PART 5: “THE ELLENOR”
When they ventured out of the trench, they were confronted with a setting that had gone from resembling a scene from the 1969 moon landing to looking like something beamed back by the Mars Rover. Craters of all different shapes and sizes pockmarked the desert plain; the ash-drizzle had thinned to a grey-amber fog.
Renaldo looked at Luke, his eyes dull with hopelessness. "Where to?"
Luke motioned toward the curl of dark smoke, which had become a constant feature in an otherwise featureless backdrop. It was still the only real option. Amie sat high on Luke's shoulders, like an exotic princes seated atop her litter. Given that Renaldo had carried her last, it was now Luke’s turn to do the honours. She held him firmly around the ears with clammy fingers.
The trio set off, leaving the safetey of the shelter behind them, and weaved their way between the basins of each impact zone. Renaldo wore Luke’s backpack, using it as a shield, much as Luke had done the previous day, against the gusts of icy wind that battered them from all directions.
A few hundred feet into their journey, Renaldo bent down to pick up what looked like a hefty lump of blackened rock, which stood out against the dirty but lighter sand. Smaller pieces of the same dark-coloured stone peppered the whole area.
“Chunks of meteorite,” Luke confirmed. He thought back to the documentary he had watched with his dad. “I think this is what geologists would call a strewnfield.”
“Cool! It's still warm.” Renaldo hefted the stone up and down in one hand. “A piece of rock from outer space. These might be worth something.”
“Sure,” Luke said, “if there were people around to sell them to.”
Renaldo surveyed the barren plain surrounding them. Point made. He allowed the rock to fall to the ground.
They continued their march in the direction of the column of smoke, like the three wise men (well, technically in this case it was two wise men and one not very talkative girl with spooky eyes) following the star over Bethlehem. There was no sense of time or distance; they could have been walking in circles for all they knew. The hunger in Luke’s belly was now superseded by his thirst.
Finally, the spiral of black smoke grew fat before them and they could see large tendrils of flame just beyond the crest of the next sandbank.
The opaque, ginger-coloured drape that hung over the sky was starting to ripen back to crimson. They would need to find shelter again soon.
Luke paused for a moment to catch his breath. His tongue felt gritty and pasty in his mouth. He put Amie down and she quickly found a new home on Renaldo's back. The muscles in Luke's neck were knotted and tense.
A strange object caught the corner of his eye. It lay on the ground about five feet in front of him. At first he thought that his mind was playing tricks on him, a mirage brought on by a hunger-induced delirium.
It was a fish.
A stinky dead one, but a fish just the same.
Renaldo noticed it also. “What the...”
Luke picked it up by the tail and held it in wonder. There was simply no explanation for this. A fish! Here, in the middle of nowhere!
Luke sniffed at it. Pew! It was at least a couple of days dead, but the lack of sun had slowed the decomposition process.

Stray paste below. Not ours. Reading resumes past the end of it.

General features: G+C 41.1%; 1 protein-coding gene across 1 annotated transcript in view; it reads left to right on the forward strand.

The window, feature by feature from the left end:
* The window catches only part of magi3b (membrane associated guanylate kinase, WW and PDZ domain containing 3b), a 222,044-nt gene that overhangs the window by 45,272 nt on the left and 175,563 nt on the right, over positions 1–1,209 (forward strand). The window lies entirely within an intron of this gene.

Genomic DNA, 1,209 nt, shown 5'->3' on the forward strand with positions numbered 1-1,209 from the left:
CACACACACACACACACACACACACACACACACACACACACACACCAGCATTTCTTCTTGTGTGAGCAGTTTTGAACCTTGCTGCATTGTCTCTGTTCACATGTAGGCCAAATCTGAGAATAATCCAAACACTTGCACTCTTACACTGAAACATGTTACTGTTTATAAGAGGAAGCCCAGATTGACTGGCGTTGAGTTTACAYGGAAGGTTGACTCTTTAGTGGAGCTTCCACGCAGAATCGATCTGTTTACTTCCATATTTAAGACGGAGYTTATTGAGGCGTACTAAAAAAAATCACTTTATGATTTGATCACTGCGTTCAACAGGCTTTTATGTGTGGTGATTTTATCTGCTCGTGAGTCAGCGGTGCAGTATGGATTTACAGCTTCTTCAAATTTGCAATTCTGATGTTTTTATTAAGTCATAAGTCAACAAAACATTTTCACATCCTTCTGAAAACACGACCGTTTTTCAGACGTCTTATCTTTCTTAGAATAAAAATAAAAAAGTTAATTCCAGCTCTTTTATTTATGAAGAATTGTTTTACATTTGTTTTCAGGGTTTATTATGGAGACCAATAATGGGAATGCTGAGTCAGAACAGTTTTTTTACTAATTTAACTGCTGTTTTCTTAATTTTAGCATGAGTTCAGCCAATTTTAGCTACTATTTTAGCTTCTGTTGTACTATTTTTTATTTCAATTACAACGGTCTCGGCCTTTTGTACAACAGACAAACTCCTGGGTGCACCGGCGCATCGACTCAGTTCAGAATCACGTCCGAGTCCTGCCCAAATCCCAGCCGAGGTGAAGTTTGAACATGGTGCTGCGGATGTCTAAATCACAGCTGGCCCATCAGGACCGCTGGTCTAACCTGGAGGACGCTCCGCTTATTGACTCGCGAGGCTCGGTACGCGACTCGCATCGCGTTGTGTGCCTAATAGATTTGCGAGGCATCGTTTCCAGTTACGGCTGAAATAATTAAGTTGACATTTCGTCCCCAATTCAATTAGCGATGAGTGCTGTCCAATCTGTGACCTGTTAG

"What are you thinking?" Renaldo asked.
“I'm thinking we're going to eat it.” Luke waved the fish in front of the pitcher's nose.
"Ergh!.” Renaldo pushed it away. "Not me."
“Do you see any Seven Eleven stores around?”
“Fishy,” Amie said, lifting her head up listlessly from Renaldo's back and then resting it again, as though finding a fish in the middle of what looked like the Sahara desert was the most normal thing in the world. Renaldo smiled. Luke had told him about his conversation with Amie during the morning, and while Renaldo had not indicated any doubt, seeing (or in this case, hearing) is believing.
Luke opened the backpack, took out his math book, and tore a number of pages from it. He wrapped these around the fish. He’d always dreamed about shredding his school books, but not like this. He tucked both the fish and what was left of his math book into his bag.
Once their luch was safely tucked away, they set off again, scalling the tall crest in front of them. When they got to the top the first thing Luke felt was a blast of heat, and what he saw on the other side made his jaw drop.
It was a huge ship -- a freighter judging by the size of it -- slumped on its side like a fallen giant and engulfed in flames, a juggernaut, roughly a football field in length. The ship lay in a massive pool of oil that seemed to be seeping from a gash in its hull. And it was encircled by sand on all sides as far as the eye could see.
Another object lay half-buried in the sand. Luke pulled it loose. This time it was a red and white life saver, with the words THE ELLENOR printed on it. What was this colossus doing here?
So much for the plume of smoke. Luke turned and looked back in the direction they had come from. Thick cords of fog twisted and boiled on the horizon, limiting visibility to a few hundred feet. But for a brief second he thought he had caught a glimpse of something before the clouds quickly swallowed it. There it was again! A tall obelisk in the far distance: the unmistakable silhouette of a skyscraper.
Huge drops of water began splattering at their feat (not ash-drizzle this time, but real rain).
The city was in the opposite direction, Luke realised. They had been walking away from it ever since they had escaped from the tunnel. All this could only mean one thing...
That they were standing in the middle of what was once Boston Harbour.
(c) Copyright Eugene Gramelis, 2012